America’s gardeners love tomatoes. The homegrown tomato consistently tops the vegetable popularity chart, as gardeners strive to keep plants healthy and the fruits blemish-free.

My wife, Mary, and I are no exception to the tomato growing frenzy. Each year we plant about 30 tomato plants, eating what we can and canning what we can’t, although last year’s canning lid shortage made freezing a preferred option.

The following are gardening tips for keeping tomato plants healthy, happy and productive:

  • Hopefully, we all remembered to plant our tomatoes deeply, because they produce roots along the buried stem, building a larger root system capable of increased tomato production. If we didn’t, hilling soil up around the plant’s base helps compensate and makes plants less susceptible to wind whipping.
  • Know which type of tomato plant you’re growing, because care can differ. Determinate varieties are more bushlike, producing fruit without extensive vines. Indeterminate varieties continue growing vines throughout the season. If you’re unsure, but know the name of your tomato cultivar, the type is usually indicated on the tag or easily researched online.
  • Determinate tomato types can be grown without cages or staking, although they can be used if desired. Indeterminate varieties sprawl outward if not supported, so caging or staking is recommended.
  • Tomato cages or stakes are best installed while plants are young, so developing growth can grow between cage slats, or be tied to stakes as the plants get bigger. Staking and caging help prevent foliage diseases by keeping plants off the ground, allowing increased air circulation.
  • Fertilize tomato plants as they grow to maintain vigorous vines and provide nutrition for developing fruit. Water-soluble types like Miracle-Gro can be applied every two weeks, using either the all-purpose formulation or the type developed especially for tomatoes. Another option is granular well-balanced fertilizer such as 10-10-10 applied to the soil around plants, following label directions. Do not use high-nitrogen lawn-type fertilizers, which cause excessive leafy growth at the expense of fruit production.
  • Removing any tomato leaves that touch the soil can help prevent soilborne disease organisms from accessing plants, reducing the likelihood of foliage blights.
  • Pruning indeterminate tomato varieties can increase fruit quality and production while limiting the sprawl. Pruning involves removing side shoots, called suckers, that form in the axils where leaves meet stems. To begin pruning, locate the lowest flower cluster on the plant and the sturdy sucker immediately below it. Allow that sucker to remain, which will grow into a second vine partnered with the original. Remove all suckers above and below that point, so the plant will have only two main vines. Remove additional suckers as they form during the summer.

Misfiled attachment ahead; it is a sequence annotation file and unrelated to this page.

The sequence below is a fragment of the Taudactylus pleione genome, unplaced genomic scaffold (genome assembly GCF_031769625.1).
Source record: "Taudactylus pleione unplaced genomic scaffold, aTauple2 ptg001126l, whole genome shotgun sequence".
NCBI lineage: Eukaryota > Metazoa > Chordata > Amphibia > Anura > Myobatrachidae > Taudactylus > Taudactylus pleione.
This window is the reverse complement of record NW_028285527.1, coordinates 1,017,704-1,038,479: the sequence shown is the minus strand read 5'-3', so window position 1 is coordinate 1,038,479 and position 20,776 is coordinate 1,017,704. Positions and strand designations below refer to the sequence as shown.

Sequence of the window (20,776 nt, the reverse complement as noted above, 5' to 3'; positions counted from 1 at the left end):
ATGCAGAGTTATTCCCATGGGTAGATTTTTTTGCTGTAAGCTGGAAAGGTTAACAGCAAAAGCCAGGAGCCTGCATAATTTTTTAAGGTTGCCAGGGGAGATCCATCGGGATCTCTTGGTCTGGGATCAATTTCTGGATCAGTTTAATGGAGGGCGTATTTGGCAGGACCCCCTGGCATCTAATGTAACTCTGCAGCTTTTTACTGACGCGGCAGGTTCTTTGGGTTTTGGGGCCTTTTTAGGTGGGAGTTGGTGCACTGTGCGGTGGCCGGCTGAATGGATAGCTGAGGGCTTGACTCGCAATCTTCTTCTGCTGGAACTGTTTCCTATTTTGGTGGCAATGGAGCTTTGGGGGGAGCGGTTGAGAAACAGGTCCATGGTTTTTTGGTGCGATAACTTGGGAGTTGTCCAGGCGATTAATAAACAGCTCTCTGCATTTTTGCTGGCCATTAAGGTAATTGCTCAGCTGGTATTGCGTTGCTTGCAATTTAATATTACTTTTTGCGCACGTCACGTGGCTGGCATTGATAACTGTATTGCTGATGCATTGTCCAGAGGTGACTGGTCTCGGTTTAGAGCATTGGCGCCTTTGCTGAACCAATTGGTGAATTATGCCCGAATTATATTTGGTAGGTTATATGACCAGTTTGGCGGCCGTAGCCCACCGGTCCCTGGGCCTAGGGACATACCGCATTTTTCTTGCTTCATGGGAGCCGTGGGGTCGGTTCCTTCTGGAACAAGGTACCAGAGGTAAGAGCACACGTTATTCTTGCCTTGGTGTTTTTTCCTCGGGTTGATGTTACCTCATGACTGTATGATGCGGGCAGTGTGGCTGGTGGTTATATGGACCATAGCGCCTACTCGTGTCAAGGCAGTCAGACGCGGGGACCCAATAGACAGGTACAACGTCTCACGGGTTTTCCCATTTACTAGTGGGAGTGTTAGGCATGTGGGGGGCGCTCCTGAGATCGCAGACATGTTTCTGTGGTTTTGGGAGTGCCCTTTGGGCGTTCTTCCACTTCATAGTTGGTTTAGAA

• Mulching around tomato plants controls weeds and conserves moisture. Apply 2 to 3 inches of straw, shredded bark, compost or dried grass clippings that haven’t been treated with lawn herbicides. Clippings from lawns that have been weed-sprayed can cause permanent damage to tomato plants.
    Mulching around tomato plants conserves soul moisture and can prevent disease and fruit disorders. Michael Vosburg / Forum Photo Editor
    Mulching around tomato plants conserves soul moisture and can prevent disease and fruit disorders. Michael Vosburg / Forum Photo Editor
  • Avoid overhead sprinkling of tomato plants, because it can worsen foliage diseases by splashing fungi and bacteria from soil onto plants and from leaf to leaf. Water only the soil or use soaker hoses.
  • Prevent leaf diseases by keeping water off foliage, staking plants and mulching soil. During periods of high humidity, vegetable disease preventative fungicides containing chlorothalonil can be applied before symptoms occur, or at the very earliest signs following label directions.
  • Blossom end rot is a very common tomato disorder causing the bottom of the fruit to become sunken, brown-black and leathery. It’s caused by the plant’s inability to access available soil calcium because of fluctuating soil moisture, roots damaged by hoeing too close or soil that’s too wet or too dry. It’s worse on the first fruits of the season, and plants frequently work themselves out of the situation. To reduce the disorder, apply mulch to keep soil moisture uniform and reduce the need for close cultivation. Research on calcium sprays is inconclusive. Epsom salts are sometimes touted as a cure, but the product is definitely not recommended by university research, as it can cause magnesium imbalance.

Don Kinzler, a lifelong gardener, is the horticulturist with North Dakota State University Extension for Cass County. Readers can reach him at donald.kinzler@ndsu.edu.